The dispute in Helmert v.  Butterball, LLC, is typical of what may be expected in a case involving statistician expert witness testimony.  The parties exchanged reports of their statistical expert witnesses, as well as the data output files.  The parties chose, however, to produce the data files in ways that were singularly unhelpful to the other side.  One party produced data files in the “portable document format” (pdf) rather than in the native format of the statistical software package used (STATA).  The other party produced data in a spreadsheet without any information about how the data were processed.  The parties then filed cross-motions to compel the data in its “electronic, native format.” In addition, plaintiffs pressed for all the underlying data, formulae, and calculations. The court denied both motions on the theory that both sides had received copies of the data considered, and neither was denied facts or data considered by the expert witnesses in reaching their opinions[22]. The court refused plaintiffs’ request for formulae and calculations as well. The court’s discussion of its rationale for denying the cross-motions is framed entirely in terms of what parties may expect and be entitled in the form of a report, without any mention of additional discovery mechanisms to obtain the sought-after materials. The court noted that the parties would have the opportunity to explore calculations at deposition.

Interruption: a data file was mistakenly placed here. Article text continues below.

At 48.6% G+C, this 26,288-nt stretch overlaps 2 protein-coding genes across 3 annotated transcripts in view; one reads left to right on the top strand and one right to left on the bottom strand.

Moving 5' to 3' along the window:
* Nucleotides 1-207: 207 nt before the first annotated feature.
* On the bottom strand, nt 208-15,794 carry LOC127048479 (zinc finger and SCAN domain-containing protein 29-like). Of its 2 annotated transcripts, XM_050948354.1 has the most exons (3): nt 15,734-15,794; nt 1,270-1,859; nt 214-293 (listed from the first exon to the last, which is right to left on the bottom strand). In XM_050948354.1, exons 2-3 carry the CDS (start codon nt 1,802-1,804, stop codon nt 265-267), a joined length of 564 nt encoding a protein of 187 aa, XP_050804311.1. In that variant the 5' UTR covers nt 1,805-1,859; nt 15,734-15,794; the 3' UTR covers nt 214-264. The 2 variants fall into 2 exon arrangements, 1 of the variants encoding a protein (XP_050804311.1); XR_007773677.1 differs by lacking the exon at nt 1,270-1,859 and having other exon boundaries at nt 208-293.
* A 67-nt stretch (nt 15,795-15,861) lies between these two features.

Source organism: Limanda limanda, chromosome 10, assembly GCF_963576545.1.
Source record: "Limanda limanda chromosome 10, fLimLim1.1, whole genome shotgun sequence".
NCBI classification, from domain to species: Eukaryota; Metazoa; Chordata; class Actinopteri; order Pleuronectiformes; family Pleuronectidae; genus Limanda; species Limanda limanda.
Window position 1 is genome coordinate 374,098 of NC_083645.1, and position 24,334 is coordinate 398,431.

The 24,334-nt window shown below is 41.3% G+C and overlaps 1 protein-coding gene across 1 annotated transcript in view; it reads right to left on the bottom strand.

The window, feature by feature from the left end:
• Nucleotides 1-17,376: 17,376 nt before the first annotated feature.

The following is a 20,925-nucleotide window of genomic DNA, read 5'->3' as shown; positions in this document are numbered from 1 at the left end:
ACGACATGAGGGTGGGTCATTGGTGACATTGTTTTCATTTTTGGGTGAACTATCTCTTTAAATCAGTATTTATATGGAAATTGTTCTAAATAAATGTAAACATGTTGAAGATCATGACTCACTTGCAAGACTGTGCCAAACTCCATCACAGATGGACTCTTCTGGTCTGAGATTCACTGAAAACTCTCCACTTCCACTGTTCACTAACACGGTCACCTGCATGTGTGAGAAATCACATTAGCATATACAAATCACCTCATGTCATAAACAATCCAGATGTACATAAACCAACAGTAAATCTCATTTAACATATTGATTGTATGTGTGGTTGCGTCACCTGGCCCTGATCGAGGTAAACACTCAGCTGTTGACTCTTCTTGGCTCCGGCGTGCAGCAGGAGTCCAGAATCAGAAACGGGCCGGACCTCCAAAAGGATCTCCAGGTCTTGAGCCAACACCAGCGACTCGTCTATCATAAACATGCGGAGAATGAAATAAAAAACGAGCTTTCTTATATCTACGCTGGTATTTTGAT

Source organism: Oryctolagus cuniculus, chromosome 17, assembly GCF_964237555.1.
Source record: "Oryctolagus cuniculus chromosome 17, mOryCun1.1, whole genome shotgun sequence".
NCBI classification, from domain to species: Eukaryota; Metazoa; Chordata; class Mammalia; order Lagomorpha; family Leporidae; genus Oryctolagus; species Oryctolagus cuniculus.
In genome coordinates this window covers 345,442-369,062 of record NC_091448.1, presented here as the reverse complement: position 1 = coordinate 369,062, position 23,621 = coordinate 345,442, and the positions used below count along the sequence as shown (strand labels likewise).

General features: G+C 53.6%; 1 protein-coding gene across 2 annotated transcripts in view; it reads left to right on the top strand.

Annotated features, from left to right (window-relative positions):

The decision in Helmert seems typical of judicial indifference to, and misunderstanding of, the need for datasets, especially with large datasets, in the form uploaded to, and used in, statistical software programs. What is missing from the Helmert opinion is a recognition that an effective deposition would require production of the requested materials in advance of the oral examination, so that the examining counsel can confer and consult with a statistical expert for help in formulating and structuring the deposition questions. There are at least two remedial considerations for future discovery motions of the sort seen in Helmert. First, the moving party should support its application with an affidavit of a statistical expert to explain the specific need for identification of the actual formulae used, programming used within specific software programs to run analyses, and interim and final outputs. Second, a strong analogy with document discovery of parties, in which courts routinely order “native format” versions of PowerPoint, Excel, and Word documents produced in response to document requests. Rule 34 of the Federal Rules of Civil Procedure requires that “[a] party must produce documents as they are kept in the usual course of business[23]” and that, “[i]f a request does not specify a form for producing electronically stored information, a party must produce it in a form or forms in which it is ordinarily maintained or in a reasonably usable form or forms.[24]” The Advisory Committee notes to Rule 34[25] make clear that: